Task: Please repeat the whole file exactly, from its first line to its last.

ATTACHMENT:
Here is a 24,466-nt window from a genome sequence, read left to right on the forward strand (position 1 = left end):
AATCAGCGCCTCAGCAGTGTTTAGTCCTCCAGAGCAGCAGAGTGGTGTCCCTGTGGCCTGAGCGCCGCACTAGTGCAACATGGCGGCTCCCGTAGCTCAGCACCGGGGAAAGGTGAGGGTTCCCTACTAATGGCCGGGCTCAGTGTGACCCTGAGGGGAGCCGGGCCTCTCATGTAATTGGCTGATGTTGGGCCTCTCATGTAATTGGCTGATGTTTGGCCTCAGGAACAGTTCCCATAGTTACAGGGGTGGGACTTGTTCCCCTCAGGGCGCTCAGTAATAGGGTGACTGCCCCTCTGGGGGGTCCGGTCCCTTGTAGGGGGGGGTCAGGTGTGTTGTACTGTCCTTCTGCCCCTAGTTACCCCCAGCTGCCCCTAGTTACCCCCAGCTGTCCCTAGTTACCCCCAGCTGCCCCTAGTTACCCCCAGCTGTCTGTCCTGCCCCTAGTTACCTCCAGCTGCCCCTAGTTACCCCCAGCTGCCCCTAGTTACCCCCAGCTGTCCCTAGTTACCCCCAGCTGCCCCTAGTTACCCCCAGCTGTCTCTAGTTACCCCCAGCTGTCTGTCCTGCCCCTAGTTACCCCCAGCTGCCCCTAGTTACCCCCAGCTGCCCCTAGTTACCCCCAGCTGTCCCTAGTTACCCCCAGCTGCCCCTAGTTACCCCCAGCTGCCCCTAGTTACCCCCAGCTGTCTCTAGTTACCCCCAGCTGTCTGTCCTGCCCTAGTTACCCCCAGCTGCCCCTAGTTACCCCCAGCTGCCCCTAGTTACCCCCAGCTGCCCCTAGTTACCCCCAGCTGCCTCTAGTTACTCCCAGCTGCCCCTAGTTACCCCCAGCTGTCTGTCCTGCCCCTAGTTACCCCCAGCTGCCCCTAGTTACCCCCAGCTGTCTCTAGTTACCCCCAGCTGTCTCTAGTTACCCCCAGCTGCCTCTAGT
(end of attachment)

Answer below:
Here is a 24,466-nt window from a genome sequence, read left to right on the forward strand (position 1 = left end):
AATCAGCGCCTCAGCAGTGTTTAGTCCTCCAGAGCAGCAGAGTGGTGTCCCTGTGGCCTGAGCGCCGCACTAGTGCAACATGGCGGCTCCCGTAGCTCAGCACCGGGGAAAGGTGAGGGTTCCCTACTAATGGCCGGGCTCAGTGTGACCCTGAGGGGAGCCGGGCCTCTCATGTAATTGGCTGATGTTGGGCCTCTCATGTAATTGGCTGATGTTTGGCCTCAGGAACAGTTCCCATAGTTACAGGGGTGGGACTTGTTCCCCTCAGGGCGCTCAGTAATAGGGTGACTGCCCCTCTGGGGGGTCCGGTCCCTTGTAGGGGGGGGTCAGGTGTGTTGTACTGTCCTTCTGCCCCTAGTTACCCCCAGCTGCCCCTAGTTACCCCCAGCTGTCCCTAGTTACCCCCAGCTGCCCCTAGTTACCCCCAGCTGTCTGTCCTGCCCCTAGTTACCTCCAGCTGCCCCTAGTTACCCCCAGCTGCCCCTAGTTACCCCCAGCTGTCCCTAGTTACCCCCAGCTGCCCCTAGTTACCCCCAGCTGTCTCTAGTTACCCCCAGCTGTCTGTCCTGCCCCTAGTTACCCCCAGCTGCCCCTAGTTACCCCCAGCTGCCCCTAGTTACCCCCAGCTGTCCCTAGTTACCCCCAGCTGCCCCTAGTTACCCCCAGCTGCCCCTAGTTACCCCCAGCTGTCTCTAGTTACCCCCAGCTGTCTGTCCTGCCCTAGTTACCCCCAGCTGCCCCTAGTTACCCCCAGCTGCCCCTAGTTACCCCCAGCTGCCCCTAGTTACCCCCAGCTGCCTCTAGTTACTCCCAGCTGCCCCTAGTTACCCCCAGCTGTCTGTCCTGCCCCTAGTTACCCCCAGCTGCCCCTAGTTACCCCCAGCTGTCTCTAGTTACCCCCAGCTGTCTCTAGTTACCCCCAGCTGCCTCTAGT